4.  Alternate adding flour and milk
5.  Fill the muffin cups 2/3 full
6.  Bake 20 - 25 minutes
1.  Melt butter in a bowl
2.  combine sugar and cinnamon in another bowl
3.  Dip the top of the muffins first in the butter then in the sugar
What are you cooking?

Saturday, February 15, 2014

Grow Your Blog Giveaway Winner

Well, it's the end of this years Grow Your Blog hop and time to announce the winner of my giveaway.  I had so much fun this year visiting the over 500 blogs!  I've made new friends and found new blogs to follow and can't wait to see what this year has in store for everyone.
Anyway onto the giveaway. 
and who is #8...Judy of Attic Raggedys who said...
Hi Caroline,
Nice to meet you.You make some beautiful creations. Thanks for visiting my blog today. Please enter me in your giveaway.
Congratulations Judy!  Please e-mail me your address at
 Thank you all the visited, I am so grateful you stopped by and your comments made me smile. 

Friday, February 14, 2014

Gone Girl by Gillian Flynn

On a warm summer morning in North Carthage, Missouri, it is Nick and Amy Dunne's fifth wedding anniversary. Presents are being wrapped and reservations are being made when Nick's clever and beautiful wife disappears from their rented McMansion on the Mississippi River. Husband-of-the-Year Nick isn't doing himself any favors with cringe-worthy daydreams about the slope and shape of his wife's head, but passages from Amy's diary reveal the alpha-girl perfectionist could have put anyone dangerously on edge. Under mounting pressure from the police and the media--as well as Amy's fiercely doting parents--the town golden boy parades an endless series of lies, deceits, and inappropriate behavior. Nick is oddly evasive, and he's definitely bitter--but is he really a killer? 

 As the cops close in, every couple in town is soon wondering how well they know the one that they love. With his twin sister, Margo, at his side, Nick stands by his innocence. Trouble is, if Nick didn't do it, where is that beautiful wife? And what was in that silvery gift box hidden in the back of her bedroom closet? 
I've been sitting on this review trying to figure out how I truly feel about this book.  Well, I'm still conflicted.  On the one hand this was a book that I couldn't put down, on the other I despised the ending, the unnecessary crudity in the writing and the predictability of the storyline.   
Gone Girl has two distinct voices, Nick, the unconcerned husband, and Amy, the unhappy, unloved wife.  Both voices are strong, even if some of the things they are saying are a bit fishy.  From the start I didn't like Amy but I don't think that was the authors intent.  As I read on this feeling grew stronger even after discovering that Nick was no saint.  So there was never a "Oh my gosh" moment for me, I guess that is why I say this book is predictable.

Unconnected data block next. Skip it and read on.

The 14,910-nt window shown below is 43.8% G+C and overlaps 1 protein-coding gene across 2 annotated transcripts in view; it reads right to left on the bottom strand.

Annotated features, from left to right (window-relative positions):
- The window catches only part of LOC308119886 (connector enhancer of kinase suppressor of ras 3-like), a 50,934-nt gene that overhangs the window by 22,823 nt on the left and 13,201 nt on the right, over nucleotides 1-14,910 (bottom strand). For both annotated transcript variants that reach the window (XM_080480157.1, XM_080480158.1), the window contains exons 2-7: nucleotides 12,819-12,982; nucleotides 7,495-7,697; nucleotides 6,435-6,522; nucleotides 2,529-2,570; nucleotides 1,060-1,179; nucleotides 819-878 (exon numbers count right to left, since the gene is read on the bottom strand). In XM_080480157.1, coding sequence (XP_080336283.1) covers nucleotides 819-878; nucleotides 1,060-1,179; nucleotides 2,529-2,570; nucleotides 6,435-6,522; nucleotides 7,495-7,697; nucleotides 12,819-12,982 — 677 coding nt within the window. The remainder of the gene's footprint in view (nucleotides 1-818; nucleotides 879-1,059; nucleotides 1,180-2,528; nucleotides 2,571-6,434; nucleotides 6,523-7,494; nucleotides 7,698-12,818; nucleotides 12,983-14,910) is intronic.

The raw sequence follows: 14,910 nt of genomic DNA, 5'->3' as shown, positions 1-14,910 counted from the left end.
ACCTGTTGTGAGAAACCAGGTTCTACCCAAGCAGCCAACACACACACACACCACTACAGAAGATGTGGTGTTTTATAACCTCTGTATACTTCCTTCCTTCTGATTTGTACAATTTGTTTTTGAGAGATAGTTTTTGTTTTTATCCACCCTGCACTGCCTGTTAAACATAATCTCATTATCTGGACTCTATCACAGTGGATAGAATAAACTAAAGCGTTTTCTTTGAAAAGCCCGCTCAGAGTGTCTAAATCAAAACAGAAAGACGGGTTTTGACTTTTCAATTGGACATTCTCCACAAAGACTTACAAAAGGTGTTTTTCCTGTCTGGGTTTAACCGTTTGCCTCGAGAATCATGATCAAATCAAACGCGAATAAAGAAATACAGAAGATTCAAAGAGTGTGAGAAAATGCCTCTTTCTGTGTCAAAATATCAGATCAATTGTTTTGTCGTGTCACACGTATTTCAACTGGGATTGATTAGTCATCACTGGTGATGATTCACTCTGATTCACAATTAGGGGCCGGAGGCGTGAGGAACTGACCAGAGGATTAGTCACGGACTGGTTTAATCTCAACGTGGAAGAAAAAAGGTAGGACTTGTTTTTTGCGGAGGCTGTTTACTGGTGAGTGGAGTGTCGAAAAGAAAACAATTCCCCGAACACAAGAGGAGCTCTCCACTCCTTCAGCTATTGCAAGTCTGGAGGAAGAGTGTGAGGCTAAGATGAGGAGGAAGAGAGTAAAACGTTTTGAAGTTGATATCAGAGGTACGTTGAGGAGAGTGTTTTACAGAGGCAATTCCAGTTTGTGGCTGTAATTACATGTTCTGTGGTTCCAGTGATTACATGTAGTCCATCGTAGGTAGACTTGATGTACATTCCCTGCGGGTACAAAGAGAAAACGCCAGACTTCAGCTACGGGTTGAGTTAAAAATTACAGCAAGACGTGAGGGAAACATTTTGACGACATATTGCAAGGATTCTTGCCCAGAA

On the surface Gone Girl is a mystery, but mystery lovers will be highly disappointed.  It is nothing more than an ultra dark chick lit book.  Demented and disturbing don't even begin to describe the content within the covers of this book.  I'm all for a dark demented story but what I didn't need, and got beat over the head with, was the crude narrative from both characters.  It did nothing to enhance the voices of the characters or describe the situations, it just read as tawdry unnecessary words.
What I did love is how Gillian takes major marital issues like money, employment, children, infidelity, and trust and mixed them into a toxic formula that propels both characters to do things no practical human would ever consider.  This and this alone is what made the book compelling. However the reader doesn't know this is going on until halfway through the novel, so getting through the first 200 or so pages can drag. 
This will be a book that I will never forget and one that would make a great book club discussion.
New rides were introduced, including the Water Scooter - managed by an up-and-comer named Joe Rinaldi, who also ran the Dodgem cars - and a hair-raising new coaster, the Lake Placid Bobsled, whose steep drops and hairpin turns could hardly have been called "placid."
pg 56 of Palisades Park

Thursday, February 6, 2014

It's all about the Style

It's Round Robin Journal time with the Circle of Friends. 
Susan, of Lily & The Lotus' journal is all about Style.

I've been playing with acrylic paints recently, trying my hand at new backgrounds, so I decided to start my page off with some texture and paint. Then I drew the dress.  It's hard to see but the book print skirt is actually pleated.
I was inspired by one of my favorite stamps, which I stamped on the back of my page. 
I hope she likes my contribution. 

Wednesday, February 5, 2014

Books 'n' Bloggers Swap Show Off

I discovered the Chaotic Goddess Swaps just in time to take part in the Books 'n' Bloggers Swap.  And as y'all know, I love my books. 
My partner was Colletta from Colletta's Kitchen Sink.  We both love historical fiction romance. 
We exchanged three books.
1.  A book you want to read
2.  A book you love
3.  A book your partner wants
As you can see Colletta sent me more than just 3!  In fact she filled the flat rate box to overflowing!
These are the extra books she sent.  Titles include, Nora Roberts Chasing Fire, Golden Shores, and The Search.  I've never read a Nora Roberts (yes I know, I should be hanging my head in shame),

And these are the actual books.
The White Queen is the one off of my Wish List. 
The other titles are
Leslie Tentler's Midnight Fear, Colletta sent me the next book in this series as one of the additional books.
Linda Lael miller's Big Sky Country
I received so many good sounding books I don't know where to start!  Thank you so much Colletta.

Sunday, February 2, 2014

Birds of a Feather ~ An Odd Bird Swap Announcement

 Alpha Stamps is hosting another fabulous bird themed swap.  This time it's an Odd Bird Swap.
To join please visit Alpha Stamps Yahoo Group
I had a lot of fun creating this "Odd Bird" seams he's lost his way and finds himself among the birds.
This piece is available in my etsy store for just the cost of shipping.